Gymnastics is a beautiful sport which requires precision, grace, flexibility, strength, fearlessness, and power. Gymnasts often work for weeks or months to perfect one particular movement or skill. They have to learn how to harness their power and balance that with making it look graceful and effortless.
Not only are gymnasts using their own bodies for their sport, but there are many types of forms of gymnastics. Some disciplines require equipment as part of the performance. Equipment poses its own risks due to failure or simply the physics of a piece of stationary equipment that the gymnast can land on wrong or fall off of at times.
Much time is spent in gymnastics learning how to land or fall properly to avoid serious injury. Falls are inevitable and it is fascinating to watch a gymnast fall repeatedly attempting a new skill and then when they finally obtain the right muscle memory and nail it, the satisfaction is obvious.
Traumatic injuries such as fractures and ligament tears usually occur because of a very forceful impact if the gymnast either lands wrong or falls.
Overuse injuries such as tendonitis in any extremity or stress fractures in the bones of the arms, legs, or back can occur. This is because the skills have to be repeated thousands of times and there can be repetitive stress in one particular area of the body.
Tips for prevention:
Warm ups and stretching are crucial; attempting new things if you aren’t stretched out properly can lead to injury
Making sure you always have a spotter and mats to absorb a fall for a new skill and use specialized training equipment for dangerous skills that are new
Always work on flexibility and make sure you are working on both sides. There will always be one side of the body that is slightly more flexible or agile, but as much balance as possible is very important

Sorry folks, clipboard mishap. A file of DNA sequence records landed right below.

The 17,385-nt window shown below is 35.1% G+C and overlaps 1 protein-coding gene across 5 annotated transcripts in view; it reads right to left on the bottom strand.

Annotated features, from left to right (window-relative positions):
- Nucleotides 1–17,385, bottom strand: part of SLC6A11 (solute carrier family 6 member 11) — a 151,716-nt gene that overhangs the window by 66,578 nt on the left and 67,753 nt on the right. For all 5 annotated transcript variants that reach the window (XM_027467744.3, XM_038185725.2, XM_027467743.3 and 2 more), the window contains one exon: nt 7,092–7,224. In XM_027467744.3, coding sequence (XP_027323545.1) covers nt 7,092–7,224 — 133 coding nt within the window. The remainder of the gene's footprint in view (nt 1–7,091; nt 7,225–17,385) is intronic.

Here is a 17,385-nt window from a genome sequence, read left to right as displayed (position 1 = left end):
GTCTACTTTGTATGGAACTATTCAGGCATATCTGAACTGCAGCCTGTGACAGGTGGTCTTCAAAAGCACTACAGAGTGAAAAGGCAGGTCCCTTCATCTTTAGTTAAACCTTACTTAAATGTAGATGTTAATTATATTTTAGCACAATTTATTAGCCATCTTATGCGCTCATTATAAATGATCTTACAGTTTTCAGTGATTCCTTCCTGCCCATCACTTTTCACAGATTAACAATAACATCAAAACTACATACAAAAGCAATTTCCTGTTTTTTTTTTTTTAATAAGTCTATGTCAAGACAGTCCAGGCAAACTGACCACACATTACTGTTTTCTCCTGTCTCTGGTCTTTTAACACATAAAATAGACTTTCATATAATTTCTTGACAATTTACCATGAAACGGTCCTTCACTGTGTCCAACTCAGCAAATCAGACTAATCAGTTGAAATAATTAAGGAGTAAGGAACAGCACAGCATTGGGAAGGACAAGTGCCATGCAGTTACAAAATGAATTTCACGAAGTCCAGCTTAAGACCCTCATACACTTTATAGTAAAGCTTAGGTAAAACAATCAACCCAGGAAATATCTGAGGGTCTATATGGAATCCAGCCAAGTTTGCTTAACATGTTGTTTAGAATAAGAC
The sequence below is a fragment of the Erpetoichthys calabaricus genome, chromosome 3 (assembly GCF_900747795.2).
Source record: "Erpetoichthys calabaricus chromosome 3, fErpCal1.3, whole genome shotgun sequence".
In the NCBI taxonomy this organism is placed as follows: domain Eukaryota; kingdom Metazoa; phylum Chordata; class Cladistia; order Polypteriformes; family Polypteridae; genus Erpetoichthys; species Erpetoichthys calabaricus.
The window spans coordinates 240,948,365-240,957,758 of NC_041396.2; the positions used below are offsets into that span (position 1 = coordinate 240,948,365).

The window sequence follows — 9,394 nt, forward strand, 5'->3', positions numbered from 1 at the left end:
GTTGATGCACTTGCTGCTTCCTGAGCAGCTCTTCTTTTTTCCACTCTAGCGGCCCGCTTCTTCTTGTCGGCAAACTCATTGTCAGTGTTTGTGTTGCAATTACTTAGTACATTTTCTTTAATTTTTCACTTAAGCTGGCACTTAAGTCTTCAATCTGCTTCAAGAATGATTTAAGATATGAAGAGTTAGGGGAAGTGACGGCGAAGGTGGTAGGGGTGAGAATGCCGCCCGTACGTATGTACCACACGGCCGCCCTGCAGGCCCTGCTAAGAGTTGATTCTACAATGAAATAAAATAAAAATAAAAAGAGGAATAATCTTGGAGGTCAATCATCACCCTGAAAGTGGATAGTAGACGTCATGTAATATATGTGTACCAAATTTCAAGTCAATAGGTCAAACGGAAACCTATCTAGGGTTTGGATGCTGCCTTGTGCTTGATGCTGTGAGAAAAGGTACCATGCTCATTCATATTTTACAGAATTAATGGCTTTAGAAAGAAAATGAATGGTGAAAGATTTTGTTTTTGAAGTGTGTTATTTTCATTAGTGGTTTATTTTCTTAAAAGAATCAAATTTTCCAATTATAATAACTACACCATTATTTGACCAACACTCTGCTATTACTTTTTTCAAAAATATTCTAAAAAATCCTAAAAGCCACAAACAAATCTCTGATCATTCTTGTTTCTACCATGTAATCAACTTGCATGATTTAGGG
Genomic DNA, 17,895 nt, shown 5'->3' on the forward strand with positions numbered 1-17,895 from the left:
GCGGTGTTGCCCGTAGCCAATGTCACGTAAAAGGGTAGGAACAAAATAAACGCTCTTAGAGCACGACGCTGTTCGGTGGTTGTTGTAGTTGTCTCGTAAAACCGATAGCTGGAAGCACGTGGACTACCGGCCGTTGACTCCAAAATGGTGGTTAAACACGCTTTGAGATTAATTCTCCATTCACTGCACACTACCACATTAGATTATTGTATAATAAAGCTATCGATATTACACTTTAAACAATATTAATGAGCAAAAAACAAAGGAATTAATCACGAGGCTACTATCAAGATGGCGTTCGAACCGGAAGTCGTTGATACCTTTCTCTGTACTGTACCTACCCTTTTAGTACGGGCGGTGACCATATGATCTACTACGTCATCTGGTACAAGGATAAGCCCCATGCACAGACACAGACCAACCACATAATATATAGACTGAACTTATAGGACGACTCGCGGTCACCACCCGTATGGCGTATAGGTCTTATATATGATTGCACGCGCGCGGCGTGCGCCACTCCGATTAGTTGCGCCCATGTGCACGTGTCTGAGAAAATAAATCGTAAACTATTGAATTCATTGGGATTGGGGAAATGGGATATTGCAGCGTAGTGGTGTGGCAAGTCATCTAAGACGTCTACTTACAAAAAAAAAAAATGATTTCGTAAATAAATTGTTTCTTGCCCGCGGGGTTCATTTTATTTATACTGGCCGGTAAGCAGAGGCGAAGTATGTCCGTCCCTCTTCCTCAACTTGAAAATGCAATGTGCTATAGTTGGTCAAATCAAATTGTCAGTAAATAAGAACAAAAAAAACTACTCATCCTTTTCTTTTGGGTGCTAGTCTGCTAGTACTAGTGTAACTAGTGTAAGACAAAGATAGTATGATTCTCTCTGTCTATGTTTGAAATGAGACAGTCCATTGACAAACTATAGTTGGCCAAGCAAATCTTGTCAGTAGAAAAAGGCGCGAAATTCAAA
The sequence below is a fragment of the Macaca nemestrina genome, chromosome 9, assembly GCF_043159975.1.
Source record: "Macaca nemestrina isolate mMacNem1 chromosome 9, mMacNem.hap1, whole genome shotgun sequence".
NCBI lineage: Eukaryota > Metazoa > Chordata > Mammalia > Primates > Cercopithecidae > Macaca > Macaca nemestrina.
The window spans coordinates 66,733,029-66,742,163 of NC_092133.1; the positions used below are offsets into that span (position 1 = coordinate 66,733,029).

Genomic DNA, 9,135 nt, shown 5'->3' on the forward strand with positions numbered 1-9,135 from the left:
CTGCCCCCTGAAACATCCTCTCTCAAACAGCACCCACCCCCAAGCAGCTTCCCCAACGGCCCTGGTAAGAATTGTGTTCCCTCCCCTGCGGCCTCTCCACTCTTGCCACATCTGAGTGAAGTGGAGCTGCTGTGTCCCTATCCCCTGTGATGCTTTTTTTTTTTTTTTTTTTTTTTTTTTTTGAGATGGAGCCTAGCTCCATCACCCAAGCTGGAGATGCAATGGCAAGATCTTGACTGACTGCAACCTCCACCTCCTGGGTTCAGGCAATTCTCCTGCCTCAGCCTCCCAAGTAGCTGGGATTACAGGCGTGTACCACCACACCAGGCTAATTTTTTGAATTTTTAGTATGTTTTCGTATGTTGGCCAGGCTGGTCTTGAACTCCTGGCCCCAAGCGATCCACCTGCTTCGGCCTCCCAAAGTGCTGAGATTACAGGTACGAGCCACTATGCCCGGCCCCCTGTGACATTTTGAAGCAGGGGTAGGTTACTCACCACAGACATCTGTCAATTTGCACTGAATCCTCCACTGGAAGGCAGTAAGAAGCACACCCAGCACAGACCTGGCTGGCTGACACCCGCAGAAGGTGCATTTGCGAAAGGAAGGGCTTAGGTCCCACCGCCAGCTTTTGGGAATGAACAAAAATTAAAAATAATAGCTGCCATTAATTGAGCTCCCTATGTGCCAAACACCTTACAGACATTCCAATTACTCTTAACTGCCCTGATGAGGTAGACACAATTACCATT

Gymnasts often use a great deal of mental preparation; they employ a lot of visualization techniques. It is important to “see” the skill in your mind. This forms important neural connections from the brain to the body and helps to plan the movement, perform it fully, and helps avoid bailing out when something doesn’t feel right. These memories we form from the brain to the muscle is what creates muscle memory and allows the gymnast to come to a point where they can practically perform the movement without really “thinking” about it. It becomes natural and easy. But never let your guard down especially when fatigue sets in.
Acro-gymnastics, also known as sports acrobatics, is a gymnastics discipline in which the gymnasts work in pairs or groups. The sport hails from the former Soviet Union. The only equipment utilized is one another and the mat. The gymnasts perform routines set to music and perform dance, tumbling, and skills that require balance, throwing, and catching. There are five categories in sports acrobatics. There are women’s pairs, men’s pairs, women’s trios, mixed pairs, and men’s fours. The benefit of this type of gymnastics is that you don’t have to be petite! Taller males and females make up the “base” of the pair or group and the tops are the smallest.
From the time I was 10 to the age of 20 I was an acro-gymnast. I was always part of a women’s pair and spent my entire career paired with one of two young ladies. I was privileged to perform on local and regional levels as a young gymnast and then participated on national and international teams as I progressed in the sport. In 1990 my partner and I were the national champions for women’s pairs and we placed 6th in the World Competition that year. I elected to retire in 1991 and pursue my goal of becoming a physician. My wonderful coach of 11 years is still coaching a team in my home state of Louisiana. He was and is still such a successful coach because he utilizes all of the techniques discussed above to make his athletes successful and help them avoid injuries.
Although my practice is primarily focused on adults, there are some particular injuries that a physiatrist may evaluate. Stress injuries to the lower lumbar spinal vertebrae or herniated lumbar discs are the most common injuries we see. These are typically due to overuse injuries and can benefit in many cases from nonsurgical care.
Dr. Michelle Perez is a board-certified physical medicine and rehabilitation specialist (also known as a physiatrist) at Resurgens Orthopaedics serving the Acworth, Canton, Kennesaw, and Woodstock communities. She specializes in non-surgical care of spine conditions and injuries.